OpenAI’s November 2022 release of ChatGPT can be seen as a watershed moment, taking generative AI from theory to practice, and to the masses. ChatGPT and other developments have sparked a hype cycle that continues to run its course.
Speaking at SlatorCon Remote November 2023, Konstantin Savenkov, co-founder and CEO of multilingual GenAI platform Intento, said that the societal focus on GenAI “creates strong bias for action, even for the largest companies, which is great, but without clear direction and alignment, it may lead nowhere.”
In Savenkov’s opinion, the main impact of GenAI is that it has made expertise both abundant and cheap. Humans can typically learn one skill or solve one problem at a time, fairly slowly, and during a relatively short lifespan. These limitations have led to fragmentation in service markets, with different professionals possessing varying levels of subject matter expertise and experience.
“And if we add languages on top of that, it just explodes,” Savenkov said, adding, “That’s the reason why the language industry is one of the most fragmented service markets.”
GenAI, by contrast, can “learn” many facts and skills at once. It is fast, ever-improving, and scalable. Technology that provides a baseline, off-the-shelf expertise in a wide range of tasks could be an equalizer for the human workforce.
What humans need in this setting, according to Savenkov, is not just expertise, but also the know-how of what expertise to apply in specific situations. Rather than pursue subject matter expertise, Savenkov predicted, people will increasingly pursue careers that focus on decision-making and business outcomes.
Some large language models (LLMs) can deliver a relatively solid translation, in terms of quality, but their expertise might not measure up for certain enterprise settings. Right now, only humans can analyze customer requirements and think critically about when an LLM’s expertise should or should not be used.
To promote this expertise on applying expertise, specifically as it relates to AI, Intento created an intensive bootcamp for employees to get up to speed.
New Use Cases Emerge
LLMs and GenAI could present a game-changing scale of automation for the language industry.
“Until very recently, the only thing here which could be automated was translation, pretty much. But now, potentially, we can automate many other things,” Savenkov explained. “That’s what we’ve been working on the whole year, with customers on specific cases where we felt there was an ROI.”
“Until very recently, the only thing here which could be automated was translation, pretty much. But now, potentially, we can automate many other things,”Konstantin Savenkov
Source quality improvement, which can include “westernizing” text structure from a source language to be translated into English, or making English more international, has proven successful. Savenkov estimates that it can cut down post-editing 20-25%. This also works particularly well for cross-dialect translation (e.g., different variants of Spanish), with Intento sometimes seeing up to 60-80% fewer segments that need a human touch.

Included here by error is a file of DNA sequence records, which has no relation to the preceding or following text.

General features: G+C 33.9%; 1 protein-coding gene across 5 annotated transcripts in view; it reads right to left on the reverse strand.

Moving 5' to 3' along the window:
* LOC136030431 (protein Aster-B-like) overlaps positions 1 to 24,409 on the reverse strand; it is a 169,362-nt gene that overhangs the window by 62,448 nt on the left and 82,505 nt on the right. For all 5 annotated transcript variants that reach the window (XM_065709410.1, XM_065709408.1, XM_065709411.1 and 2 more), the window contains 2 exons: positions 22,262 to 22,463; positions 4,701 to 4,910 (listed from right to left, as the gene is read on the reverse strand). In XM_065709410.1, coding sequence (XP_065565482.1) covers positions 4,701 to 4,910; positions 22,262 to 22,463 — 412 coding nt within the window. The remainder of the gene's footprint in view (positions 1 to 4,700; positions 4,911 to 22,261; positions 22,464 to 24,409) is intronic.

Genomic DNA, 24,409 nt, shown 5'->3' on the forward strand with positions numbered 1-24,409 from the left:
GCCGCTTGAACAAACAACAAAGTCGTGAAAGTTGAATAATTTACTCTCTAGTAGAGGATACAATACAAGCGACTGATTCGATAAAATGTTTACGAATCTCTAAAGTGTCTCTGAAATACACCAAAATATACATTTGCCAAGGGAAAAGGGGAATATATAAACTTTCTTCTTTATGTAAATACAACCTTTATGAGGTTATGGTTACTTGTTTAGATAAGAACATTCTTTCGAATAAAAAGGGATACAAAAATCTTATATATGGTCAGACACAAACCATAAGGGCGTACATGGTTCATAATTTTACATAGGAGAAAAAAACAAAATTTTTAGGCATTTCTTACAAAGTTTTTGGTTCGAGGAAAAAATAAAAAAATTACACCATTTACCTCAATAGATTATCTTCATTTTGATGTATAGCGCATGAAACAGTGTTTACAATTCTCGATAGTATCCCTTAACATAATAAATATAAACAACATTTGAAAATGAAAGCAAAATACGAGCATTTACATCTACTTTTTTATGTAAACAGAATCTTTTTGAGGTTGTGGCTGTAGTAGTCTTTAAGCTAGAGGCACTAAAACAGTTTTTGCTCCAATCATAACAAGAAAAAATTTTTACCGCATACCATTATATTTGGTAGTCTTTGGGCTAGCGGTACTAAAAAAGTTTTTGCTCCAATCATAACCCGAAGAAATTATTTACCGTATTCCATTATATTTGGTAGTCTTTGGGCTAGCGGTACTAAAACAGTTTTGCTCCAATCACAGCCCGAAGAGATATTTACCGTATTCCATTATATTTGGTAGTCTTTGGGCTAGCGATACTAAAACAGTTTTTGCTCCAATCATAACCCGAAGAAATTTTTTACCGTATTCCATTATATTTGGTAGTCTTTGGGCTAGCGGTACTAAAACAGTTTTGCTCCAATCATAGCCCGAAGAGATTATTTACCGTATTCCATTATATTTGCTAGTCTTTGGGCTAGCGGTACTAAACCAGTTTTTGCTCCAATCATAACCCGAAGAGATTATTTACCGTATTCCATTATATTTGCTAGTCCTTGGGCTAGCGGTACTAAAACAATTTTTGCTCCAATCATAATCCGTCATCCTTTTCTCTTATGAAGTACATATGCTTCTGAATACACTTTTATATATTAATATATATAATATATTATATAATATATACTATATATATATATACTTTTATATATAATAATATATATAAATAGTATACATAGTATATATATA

Custom translation — adjusting MT to incorporate client-specific content — has been effective for improving the tone of voice and gender. It does not work, however, for content with different quality requirements.
It is also possible to incorporate a style guide, but not by implementing a large list of detailed “do’s and don’ts.” Checking against well-known public style guides for different languages and modifying content to match the guides works much better.
LLMs and GenAI have been helpful in transcreation, which Savenkov described as producing content for a different audience, as opposed to translation.
In a virtuous cycle, good MT leads to more post-editing; raw MT can be used for certain content. But faster post-editing is not the end goal. Savenkov proposed using GenAI to fully automate the localization process and its typically long workflows.
“You can go from 70% effort-saving, which you can get just by using good, custom neural machine translation, to 95% effort-saving by automating every step of a workflow, to a certain extent,” Savenkov concluded.
While LLMs and GenAI may have a transformative effect on the language industry, they could still be better. For example, the pressure to get rid of segments in favor of documents continues to grow, and users are learning how to encourage LLMs to produce consistent output in response to the same input.
For those who missed SlatorCon Remote November 2023 in real-time, recordings will be available via Slator’s Pro and Enterprise plans in due course.